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In World Cup, penalty shootouts kick up controversy

Coaches and players say the system is unfair, but it's probably better than what it replaced.

July 09, 2010|By Kevin Baxter

Reporting from Johannesburg, South Africa — Gerardo Martino slumped in his chair, shook his head sadly, then stated the obvious.

"Everyone knows it's unfair to have games decided by a penalty shootout," Paraguay's coach said after his team's second-round World Cup match with Japan. "But that's the way it is."

And Martino's team won. So imagine how the Japanese coach felt. Takeshi Okada and his players dedicated years to get to the World Cup, only to be eliminated in soccer's equivalent of a free-throw-shooting contest.

No wonder Okada quit moments after the game.

"Every coach would like to see a match decided in 90 minutes," said Germany's Joachim Loew. "Because I don't think there's any way you can prepare for penalty kicks."

Yet that's exactly how Sunday's World Cup final between Spain and the Netherlands may end. Penalty kicks have determined two of the last four World Cup champions, and they were used to eliminate two of the final 16 teams in this summer's tournament.

But that doesn't make it right. Or even just – as when Ghana's coach, Milovan Rajevac, called his team's quarterfinal loss to Uruguay on penalty kicks "football injustice."

Brazilian goalie Claudio Taffarel also recognized this after his team beat Italy on penalties in the 1994 World Cup final, the first to be decided in a shootout. "Penalty kicks," he said, "don't necessarily mean the best team came out on top."

Which is why a Facebook group is now advocating for penalty kicks to be removed as an "utterly unfair and unjustifiable … erratic option of play."

Soccer, after all, is a sport in which the clock never stops and the players and the ball are in constant motion. Yet if two teams remain tied after 90 minutes of regulation time and 30 minutes of extra time, all that becomes irrelevant.

Then the ball is placed, immobile, 12 yards from the goal, and everyone but the striker and the keeper do nothing but stand around and watch.

In a penalty shootout, each team gets five chances, with the sides alternating kicks in an order determined by a coin flip. If one team builds an insurmountable lead – by making its first three kicks while its opponent misses all three, for example – the game ends there. If both teams are tied after five rounds, the shootout continues into sudden death.

What that means is that teams well-versed in other skills -- such as Spain, which excels at ball-handling and passing -- are stripped of their strengths.

Yet penalty kicks are fairer than the system they replaced: Before FIFA adopted the penalty-kick format in 1970, in major tournaments in which a complete replay was not possible, ties were often broken by drawing lots. Italy advanced to the 1968 European Championship when it beat the Soviet Union in the semifinals by drawing lots. And Israel lost an Olympic quarterfinal that same year in the same way.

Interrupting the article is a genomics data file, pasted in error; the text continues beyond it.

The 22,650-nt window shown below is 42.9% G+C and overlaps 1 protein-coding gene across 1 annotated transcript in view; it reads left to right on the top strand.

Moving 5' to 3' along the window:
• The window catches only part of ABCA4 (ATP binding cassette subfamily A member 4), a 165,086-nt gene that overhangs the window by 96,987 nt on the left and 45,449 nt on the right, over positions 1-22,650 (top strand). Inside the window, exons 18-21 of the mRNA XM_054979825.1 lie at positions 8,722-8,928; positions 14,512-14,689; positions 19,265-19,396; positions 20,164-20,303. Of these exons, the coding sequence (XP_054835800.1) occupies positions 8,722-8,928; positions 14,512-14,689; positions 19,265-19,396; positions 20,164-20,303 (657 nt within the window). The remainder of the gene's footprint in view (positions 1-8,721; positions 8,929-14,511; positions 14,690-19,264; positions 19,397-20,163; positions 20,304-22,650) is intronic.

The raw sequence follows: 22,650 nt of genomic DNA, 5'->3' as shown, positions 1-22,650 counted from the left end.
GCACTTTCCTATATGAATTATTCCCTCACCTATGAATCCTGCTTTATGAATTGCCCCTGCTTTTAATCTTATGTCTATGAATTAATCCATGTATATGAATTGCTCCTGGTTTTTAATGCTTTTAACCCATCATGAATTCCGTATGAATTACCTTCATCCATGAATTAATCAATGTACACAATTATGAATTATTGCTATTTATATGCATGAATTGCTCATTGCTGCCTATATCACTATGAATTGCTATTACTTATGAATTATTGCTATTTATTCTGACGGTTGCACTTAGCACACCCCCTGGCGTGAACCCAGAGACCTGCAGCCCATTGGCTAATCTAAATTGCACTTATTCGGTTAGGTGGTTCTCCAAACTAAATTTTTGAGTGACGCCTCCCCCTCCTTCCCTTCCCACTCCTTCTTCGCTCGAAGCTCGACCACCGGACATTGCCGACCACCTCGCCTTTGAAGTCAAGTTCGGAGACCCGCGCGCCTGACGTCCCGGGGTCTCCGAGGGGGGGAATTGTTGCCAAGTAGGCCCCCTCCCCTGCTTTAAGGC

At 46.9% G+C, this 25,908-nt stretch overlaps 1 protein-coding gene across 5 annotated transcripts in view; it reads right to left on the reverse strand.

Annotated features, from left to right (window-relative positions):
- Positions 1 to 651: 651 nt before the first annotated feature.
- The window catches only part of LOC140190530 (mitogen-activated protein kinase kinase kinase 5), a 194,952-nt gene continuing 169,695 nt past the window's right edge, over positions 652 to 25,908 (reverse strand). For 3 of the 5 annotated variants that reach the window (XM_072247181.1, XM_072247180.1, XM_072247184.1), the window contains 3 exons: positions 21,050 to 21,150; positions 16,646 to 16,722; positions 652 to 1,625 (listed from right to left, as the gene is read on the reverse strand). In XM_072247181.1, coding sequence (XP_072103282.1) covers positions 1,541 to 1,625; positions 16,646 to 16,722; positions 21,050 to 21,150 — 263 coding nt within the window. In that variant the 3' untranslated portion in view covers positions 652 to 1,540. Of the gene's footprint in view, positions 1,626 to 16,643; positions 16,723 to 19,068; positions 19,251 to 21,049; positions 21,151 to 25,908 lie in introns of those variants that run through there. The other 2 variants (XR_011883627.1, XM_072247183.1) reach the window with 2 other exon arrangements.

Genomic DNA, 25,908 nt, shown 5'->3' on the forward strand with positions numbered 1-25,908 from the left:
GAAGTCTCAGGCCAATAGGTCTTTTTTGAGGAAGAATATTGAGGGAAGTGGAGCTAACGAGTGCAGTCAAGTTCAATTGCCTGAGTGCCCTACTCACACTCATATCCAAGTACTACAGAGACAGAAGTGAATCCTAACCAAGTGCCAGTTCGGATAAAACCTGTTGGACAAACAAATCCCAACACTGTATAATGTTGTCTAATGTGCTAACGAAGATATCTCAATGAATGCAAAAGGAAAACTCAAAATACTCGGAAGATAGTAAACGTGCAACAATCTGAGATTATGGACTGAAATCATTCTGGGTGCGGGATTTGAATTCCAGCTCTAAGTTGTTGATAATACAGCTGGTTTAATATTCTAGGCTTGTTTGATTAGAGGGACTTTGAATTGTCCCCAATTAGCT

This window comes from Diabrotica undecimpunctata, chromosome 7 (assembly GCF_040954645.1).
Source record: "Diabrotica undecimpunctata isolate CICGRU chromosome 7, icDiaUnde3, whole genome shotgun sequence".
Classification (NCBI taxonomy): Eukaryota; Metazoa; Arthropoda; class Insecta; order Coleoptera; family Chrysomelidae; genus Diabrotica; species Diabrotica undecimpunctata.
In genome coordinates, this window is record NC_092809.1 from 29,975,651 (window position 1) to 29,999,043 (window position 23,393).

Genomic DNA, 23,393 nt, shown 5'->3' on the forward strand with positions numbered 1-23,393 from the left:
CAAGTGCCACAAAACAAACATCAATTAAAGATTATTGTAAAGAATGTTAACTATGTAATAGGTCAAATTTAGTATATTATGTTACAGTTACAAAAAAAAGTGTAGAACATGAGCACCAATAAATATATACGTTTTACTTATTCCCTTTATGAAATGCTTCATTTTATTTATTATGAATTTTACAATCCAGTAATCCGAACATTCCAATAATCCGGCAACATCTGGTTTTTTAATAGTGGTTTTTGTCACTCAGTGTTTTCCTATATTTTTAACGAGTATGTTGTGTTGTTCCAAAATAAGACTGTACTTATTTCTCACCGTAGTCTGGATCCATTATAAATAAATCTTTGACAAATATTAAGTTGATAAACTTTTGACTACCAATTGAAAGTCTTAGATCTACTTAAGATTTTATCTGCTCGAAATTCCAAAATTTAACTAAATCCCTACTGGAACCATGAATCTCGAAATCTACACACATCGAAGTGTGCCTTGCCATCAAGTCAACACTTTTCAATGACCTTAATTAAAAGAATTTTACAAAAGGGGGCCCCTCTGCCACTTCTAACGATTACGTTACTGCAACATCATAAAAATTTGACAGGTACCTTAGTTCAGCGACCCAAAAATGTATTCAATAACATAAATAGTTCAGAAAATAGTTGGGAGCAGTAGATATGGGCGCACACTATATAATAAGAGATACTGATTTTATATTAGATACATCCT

After that second match, the story goes, Israeli officials proposed that FIFA adopt a penalty-kick format similar to those used in domestic tournaments in Europe and South America beginning as early as 1952.

FIFA agreed, and the penalty shootout made its World Cup debut during African qualifying in 1977, when Tunisia beat Morocco. The first shootout in the championship tournament came five years later when West Germany bested France in the semifinals, and it was used to decide the champion in 1994, when Brazil beat Italy, and 2006, when Italy beat France.

Along the way some teams have learned to excel at penalty kicks. For example, Germany, which plays Uruguay in the third-place game Saturday in Port Elizabeth, has not lost a shootout in a major competition in 34 years. In fact, no German player has missed a single shot in that time.

England, on the other hand, has lost six of seven matches that were decided on penalties.

Still, Loew insists it's not a skill you can master.

"It is not something you can replicate on a training field. There is so much pressure and burden. You have a situation where a player will possibly have to kick in the most important penalty of his life. How can you copy that?" he said.

And some of the sport's greatest players -- from Diego Maradona, David Beckman, Cristiano Ronaldo and Roberto Baggio -- have all missed penalty kicks in major championships.

Glenn Hoddle, whose 1998 English World Cup team lost in a shootout to Argentina, said most penalty kicks are missed in the long walk from midfield to the ball. "Nine times out of 10 you can tell if a player's going to miss it with how he reacts, what his eyes are doing, when he gets the ball on the spot," Hoddle told journalist David Gendelman.

But there are strategies for increasing your chances for success.

One prominent manager told his players to forget about aiming and simply kick the ball as hard as they could, believing that if they had no idea where it was going, neither did the goalkeeper. A recent academic study came to the opposite conclusion, finding that a ball aimed straight down the middle had the best chance of success because the goalie has to commit to diving one way or the other.

For the keeper, meanwhile, it often comes down to study. Germany beat Argentina in a 2006 quarterfinal after goalie Jens Lehmann repeatedly referred to a cheat sheet pulled out of his sock that listed the tendencies of Argentina's strikers.

Finally, there's the strategy of Spanish Coach Vicente Del Bosque, which is actually no strategy at all. His players don't practice it

"I guess the players will decide themselves, and those who are the usual suspects will be shooting the penalties,' he said with a shrug. "They will not be under the directive of the coach."

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